Joe Gibbs On Hall Of Fame Induction And Diversity In NASCAR
Martin Truex was the winner of NASCAR’s Coca Cola 600 Sunday night at the Charlotte Motor Speedway. He overcame an early collision and made a four-wide pass on a restart with four laps to go to take the lead. Truex also won the Coca Cola 600 in 2016. He gave the Huntersville-based Joe Gibbs Racing a big victory after Gibbs was inducted into the NASCAR Hall of Fame on Sunday.
Gibbs, who won three Super Bowls as the head coach of the Washington professional football team, says he felt humbled by the induction.
“It’s a thrill for me but it’s all the people surrounding me who make it happen,” Gibbs said. “I get pushed up front but it’s all the people at Joe Gibbs Racing who started with me 27 years ago—my wife, son, and my son who died in January. I think about all those people. They did all the work.”
Leading up to the race, last week NASCAR held a diversity pit crew combine in Concord. A dozen college athletes of color competed for a chance to train as pit crew members. NASCAR has been criticized over the years for not having a diverse workforce. The combine is part of NASCAR’s efforts to change that through more intense recruiting and training programs. There’s also an internship program to attract more students of color to other areas of racing – from public relations to computer science. Gibbs says more needs to be done but thinks progress is being made in terms of diversity in the sport, especially with his organization.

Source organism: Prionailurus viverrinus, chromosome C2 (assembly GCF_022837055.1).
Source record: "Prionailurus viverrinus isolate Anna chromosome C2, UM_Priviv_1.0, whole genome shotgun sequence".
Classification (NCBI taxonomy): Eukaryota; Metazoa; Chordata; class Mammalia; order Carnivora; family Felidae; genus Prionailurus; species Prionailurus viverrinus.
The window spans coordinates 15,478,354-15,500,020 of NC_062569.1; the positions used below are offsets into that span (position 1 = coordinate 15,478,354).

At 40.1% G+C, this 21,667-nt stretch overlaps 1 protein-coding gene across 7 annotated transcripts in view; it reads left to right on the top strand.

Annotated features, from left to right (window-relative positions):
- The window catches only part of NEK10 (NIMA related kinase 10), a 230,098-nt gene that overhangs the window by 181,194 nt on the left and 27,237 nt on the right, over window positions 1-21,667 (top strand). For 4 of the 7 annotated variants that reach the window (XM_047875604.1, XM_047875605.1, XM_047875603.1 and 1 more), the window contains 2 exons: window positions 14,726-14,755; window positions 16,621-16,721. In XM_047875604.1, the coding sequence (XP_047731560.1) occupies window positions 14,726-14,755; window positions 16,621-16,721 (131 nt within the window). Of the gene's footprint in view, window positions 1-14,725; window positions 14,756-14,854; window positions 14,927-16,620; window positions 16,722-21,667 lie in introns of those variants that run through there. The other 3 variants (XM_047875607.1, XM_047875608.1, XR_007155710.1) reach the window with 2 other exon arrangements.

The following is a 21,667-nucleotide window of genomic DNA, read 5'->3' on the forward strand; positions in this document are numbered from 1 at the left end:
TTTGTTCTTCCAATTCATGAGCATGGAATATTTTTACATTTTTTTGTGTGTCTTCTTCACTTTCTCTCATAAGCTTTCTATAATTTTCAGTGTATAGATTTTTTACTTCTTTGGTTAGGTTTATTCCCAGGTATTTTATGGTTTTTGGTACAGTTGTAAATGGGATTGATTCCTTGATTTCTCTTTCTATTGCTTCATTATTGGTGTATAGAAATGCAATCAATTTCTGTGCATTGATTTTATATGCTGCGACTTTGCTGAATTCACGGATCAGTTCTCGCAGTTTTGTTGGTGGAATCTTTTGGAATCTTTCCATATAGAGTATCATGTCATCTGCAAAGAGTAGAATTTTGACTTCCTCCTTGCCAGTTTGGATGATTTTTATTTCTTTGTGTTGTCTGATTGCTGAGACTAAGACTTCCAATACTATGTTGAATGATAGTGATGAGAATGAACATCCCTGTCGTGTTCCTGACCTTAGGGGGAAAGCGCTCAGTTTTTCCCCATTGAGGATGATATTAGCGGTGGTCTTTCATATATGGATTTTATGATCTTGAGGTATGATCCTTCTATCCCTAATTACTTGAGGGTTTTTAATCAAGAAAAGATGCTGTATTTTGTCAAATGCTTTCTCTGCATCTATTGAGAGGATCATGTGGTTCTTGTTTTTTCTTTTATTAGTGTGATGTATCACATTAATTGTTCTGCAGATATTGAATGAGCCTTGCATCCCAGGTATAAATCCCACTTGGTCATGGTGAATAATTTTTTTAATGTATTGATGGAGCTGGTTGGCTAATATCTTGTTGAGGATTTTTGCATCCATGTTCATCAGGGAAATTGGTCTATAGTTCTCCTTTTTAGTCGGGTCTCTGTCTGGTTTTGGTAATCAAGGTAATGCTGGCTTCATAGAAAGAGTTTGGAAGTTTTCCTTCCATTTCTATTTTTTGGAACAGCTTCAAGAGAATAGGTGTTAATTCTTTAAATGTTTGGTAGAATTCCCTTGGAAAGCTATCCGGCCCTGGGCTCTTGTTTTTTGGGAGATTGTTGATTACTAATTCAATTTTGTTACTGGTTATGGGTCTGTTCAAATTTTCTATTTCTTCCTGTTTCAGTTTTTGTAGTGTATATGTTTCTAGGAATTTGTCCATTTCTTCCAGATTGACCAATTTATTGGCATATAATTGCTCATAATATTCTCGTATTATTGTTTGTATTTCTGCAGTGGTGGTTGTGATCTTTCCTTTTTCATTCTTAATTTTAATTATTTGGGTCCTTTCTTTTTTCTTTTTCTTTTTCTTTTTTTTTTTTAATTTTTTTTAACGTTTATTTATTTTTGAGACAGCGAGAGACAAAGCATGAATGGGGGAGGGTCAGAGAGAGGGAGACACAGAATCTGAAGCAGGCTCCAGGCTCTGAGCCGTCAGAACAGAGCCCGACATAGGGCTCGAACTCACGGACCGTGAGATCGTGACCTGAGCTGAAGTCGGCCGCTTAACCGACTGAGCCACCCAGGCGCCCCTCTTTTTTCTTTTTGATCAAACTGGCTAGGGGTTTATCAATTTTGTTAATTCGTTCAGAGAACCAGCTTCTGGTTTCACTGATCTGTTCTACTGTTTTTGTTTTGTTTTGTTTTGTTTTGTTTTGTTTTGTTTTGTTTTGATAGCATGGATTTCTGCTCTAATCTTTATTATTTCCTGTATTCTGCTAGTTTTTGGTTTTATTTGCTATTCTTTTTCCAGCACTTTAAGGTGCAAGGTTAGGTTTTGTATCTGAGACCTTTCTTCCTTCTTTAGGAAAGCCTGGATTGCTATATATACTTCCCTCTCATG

“For us we have a long history of what we’ve done,” Gibbs said. “Daniel Suarez is at our place, Aric Almlirola, we had a program originally with Reggie White that was a diversity program and we’ve been heavily involved in it. Our sport is for everyone. We have a shop with 600 people and this NASCAR world is looking for qualified people, it wants diversity and it’s a huge opportunity for a lot of people.”